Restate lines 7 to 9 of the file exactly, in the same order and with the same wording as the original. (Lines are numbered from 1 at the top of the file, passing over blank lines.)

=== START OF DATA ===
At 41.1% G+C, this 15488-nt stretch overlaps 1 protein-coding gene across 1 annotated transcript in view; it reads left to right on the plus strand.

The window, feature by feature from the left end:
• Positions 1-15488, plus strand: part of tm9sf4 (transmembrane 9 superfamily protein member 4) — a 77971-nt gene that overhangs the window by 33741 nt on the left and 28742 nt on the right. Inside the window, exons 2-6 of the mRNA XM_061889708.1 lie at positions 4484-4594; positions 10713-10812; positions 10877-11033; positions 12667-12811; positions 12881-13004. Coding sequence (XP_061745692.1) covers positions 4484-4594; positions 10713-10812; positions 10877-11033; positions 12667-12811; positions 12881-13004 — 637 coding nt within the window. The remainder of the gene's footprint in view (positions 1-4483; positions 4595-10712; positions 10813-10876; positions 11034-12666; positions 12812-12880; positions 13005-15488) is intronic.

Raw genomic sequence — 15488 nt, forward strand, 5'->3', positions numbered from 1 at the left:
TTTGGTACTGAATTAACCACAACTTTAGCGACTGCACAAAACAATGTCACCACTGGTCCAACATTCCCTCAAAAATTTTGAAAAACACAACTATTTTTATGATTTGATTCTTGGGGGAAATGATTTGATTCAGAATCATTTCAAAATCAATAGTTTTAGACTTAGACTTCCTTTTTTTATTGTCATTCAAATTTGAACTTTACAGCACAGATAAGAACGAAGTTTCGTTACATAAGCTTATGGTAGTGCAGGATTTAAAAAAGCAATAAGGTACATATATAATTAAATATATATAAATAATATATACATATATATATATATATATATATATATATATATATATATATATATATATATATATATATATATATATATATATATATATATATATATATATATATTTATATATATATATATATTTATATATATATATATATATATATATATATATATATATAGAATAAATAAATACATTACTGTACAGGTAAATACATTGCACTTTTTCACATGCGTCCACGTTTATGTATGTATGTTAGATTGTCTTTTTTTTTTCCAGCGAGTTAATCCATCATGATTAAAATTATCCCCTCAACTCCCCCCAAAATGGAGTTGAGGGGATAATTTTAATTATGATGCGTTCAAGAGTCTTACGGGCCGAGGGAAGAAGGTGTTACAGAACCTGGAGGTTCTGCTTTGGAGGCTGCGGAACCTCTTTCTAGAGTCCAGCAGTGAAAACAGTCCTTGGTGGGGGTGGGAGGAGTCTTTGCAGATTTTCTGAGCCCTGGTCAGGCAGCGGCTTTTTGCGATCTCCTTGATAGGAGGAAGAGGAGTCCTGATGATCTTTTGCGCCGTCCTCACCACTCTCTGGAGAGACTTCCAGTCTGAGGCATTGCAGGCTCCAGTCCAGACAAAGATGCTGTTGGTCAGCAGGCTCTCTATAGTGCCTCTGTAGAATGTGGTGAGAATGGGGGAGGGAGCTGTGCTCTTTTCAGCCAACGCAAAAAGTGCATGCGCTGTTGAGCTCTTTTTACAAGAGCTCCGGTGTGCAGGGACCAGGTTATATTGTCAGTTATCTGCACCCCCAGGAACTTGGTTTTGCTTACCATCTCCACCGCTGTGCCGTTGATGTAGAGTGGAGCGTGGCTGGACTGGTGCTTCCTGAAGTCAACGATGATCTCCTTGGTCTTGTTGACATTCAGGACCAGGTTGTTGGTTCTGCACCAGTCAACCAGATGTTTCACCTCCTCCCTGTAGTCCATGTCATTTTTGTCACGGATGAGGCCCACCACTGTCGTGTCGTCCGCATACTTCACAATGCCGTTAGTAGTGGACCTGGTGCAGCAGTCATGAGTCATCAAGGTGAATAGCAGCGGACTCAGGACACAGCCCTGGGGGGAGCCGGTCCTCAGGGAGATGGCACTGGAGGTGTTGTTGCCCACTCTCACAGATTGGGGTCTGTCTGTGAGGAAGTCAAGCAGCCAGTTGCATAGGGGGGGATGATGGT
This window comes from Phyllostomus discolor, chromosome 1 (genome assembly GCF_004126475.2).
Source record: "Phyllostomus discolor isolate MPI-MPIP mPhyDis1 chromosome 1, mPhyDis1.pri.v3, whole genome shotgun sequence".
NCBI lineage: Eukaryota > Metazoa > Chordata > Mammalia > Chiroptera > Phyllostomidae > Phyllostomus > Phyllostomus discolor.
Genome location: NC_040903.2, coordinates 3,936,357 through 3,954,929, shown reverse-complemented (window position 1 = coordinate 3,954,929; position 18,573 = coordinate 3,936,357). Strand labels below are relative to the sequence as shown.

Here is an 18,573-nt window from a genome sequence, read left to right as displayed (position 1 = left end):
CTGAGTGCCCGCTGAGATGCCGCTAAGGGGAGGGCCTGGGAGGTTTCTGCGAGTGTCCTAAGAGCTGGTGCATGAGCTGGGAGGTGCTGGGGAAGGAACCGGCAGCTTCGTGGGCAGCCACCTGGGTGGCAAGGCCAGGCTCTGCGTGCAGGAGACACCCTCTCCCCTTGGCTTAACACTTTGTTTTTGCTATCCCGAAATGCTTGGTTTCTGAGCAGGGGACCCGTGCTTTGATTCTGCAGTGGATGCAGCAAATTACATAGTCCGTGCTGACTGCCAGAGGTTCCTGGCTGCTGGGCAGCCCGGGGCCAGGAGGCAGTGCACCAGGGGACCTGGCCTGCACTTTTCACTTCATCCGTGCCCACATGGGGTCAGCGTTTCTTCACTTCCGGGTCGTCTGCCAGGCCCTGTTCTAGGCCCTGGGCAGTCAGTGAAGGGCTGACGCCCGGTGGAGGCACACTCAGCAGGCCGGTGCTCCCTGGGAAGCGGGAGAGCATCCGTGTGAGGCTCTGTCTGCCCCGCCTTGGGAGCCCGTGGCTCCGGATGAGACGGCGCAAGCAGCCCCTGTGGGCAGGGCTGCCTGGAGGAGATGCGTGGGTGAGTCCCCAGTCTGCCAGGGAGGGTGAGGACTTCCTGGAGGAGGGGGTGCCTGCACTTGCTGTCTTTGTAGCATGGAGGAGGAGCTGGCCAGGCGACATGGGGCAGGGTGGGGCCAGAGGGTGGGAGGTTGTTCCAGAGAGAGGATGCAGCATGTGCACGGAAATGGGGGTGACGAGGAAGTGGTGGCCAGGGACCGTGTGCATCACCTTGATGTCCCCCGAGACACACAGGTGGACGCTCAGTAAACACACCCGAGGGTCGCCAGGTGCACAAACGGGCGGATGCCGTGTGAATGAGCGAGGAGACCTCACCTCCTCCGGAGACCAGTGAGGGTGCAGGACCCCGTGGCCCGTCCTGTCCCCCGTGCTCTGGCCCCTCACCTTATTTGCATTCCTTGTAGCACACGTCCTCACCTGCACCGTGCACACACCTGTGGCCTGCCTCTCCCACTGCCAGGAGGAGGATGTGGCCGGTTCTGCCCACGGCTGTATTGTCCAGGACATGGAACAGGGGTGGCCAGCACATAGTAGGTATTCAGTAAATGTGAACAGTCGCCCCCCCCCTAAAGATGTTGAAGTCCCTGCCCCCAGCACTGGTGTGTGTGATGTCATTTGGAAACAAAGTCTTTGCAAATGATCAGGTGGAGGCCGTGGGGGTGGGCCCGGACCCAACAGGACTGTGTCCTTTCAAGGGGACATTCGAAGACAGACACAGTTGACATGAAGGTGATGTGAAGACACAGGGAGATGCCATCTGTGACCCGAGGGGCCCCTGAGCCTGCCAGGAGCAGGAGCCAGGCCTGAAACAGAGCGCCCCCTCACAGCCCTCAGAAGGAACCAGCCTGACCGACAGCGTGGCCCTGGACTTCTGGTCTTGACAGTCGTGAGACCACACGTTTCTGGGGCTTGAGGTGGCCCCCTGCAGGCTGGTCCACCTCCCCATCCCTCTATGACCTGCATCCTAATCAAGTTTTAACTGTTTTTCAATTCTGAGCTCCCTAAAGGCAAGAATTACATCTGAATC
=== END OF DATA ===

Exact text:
Source record: "Phyllostomus discolor isolate MPI-MPIP mPhyDis1 chromosome 1, mPhyDis1.pri.v3, whole genome shotgun sequence".
NCBI lineage: Eukaryota > Metazoa > Chordata > Mammalia > Chiroptera > Phyllostomidae > Phyllostomus > Phyllostomus discolor.
Genome location: NC_040903.2, coordinates 3,936,357 through 3,954,929, shown reverse-complemented (window position 1 = coordinate 3,954,929; position 18,573 = coordinate 3,936,357). Strand labels below are relative to the sequence as shown.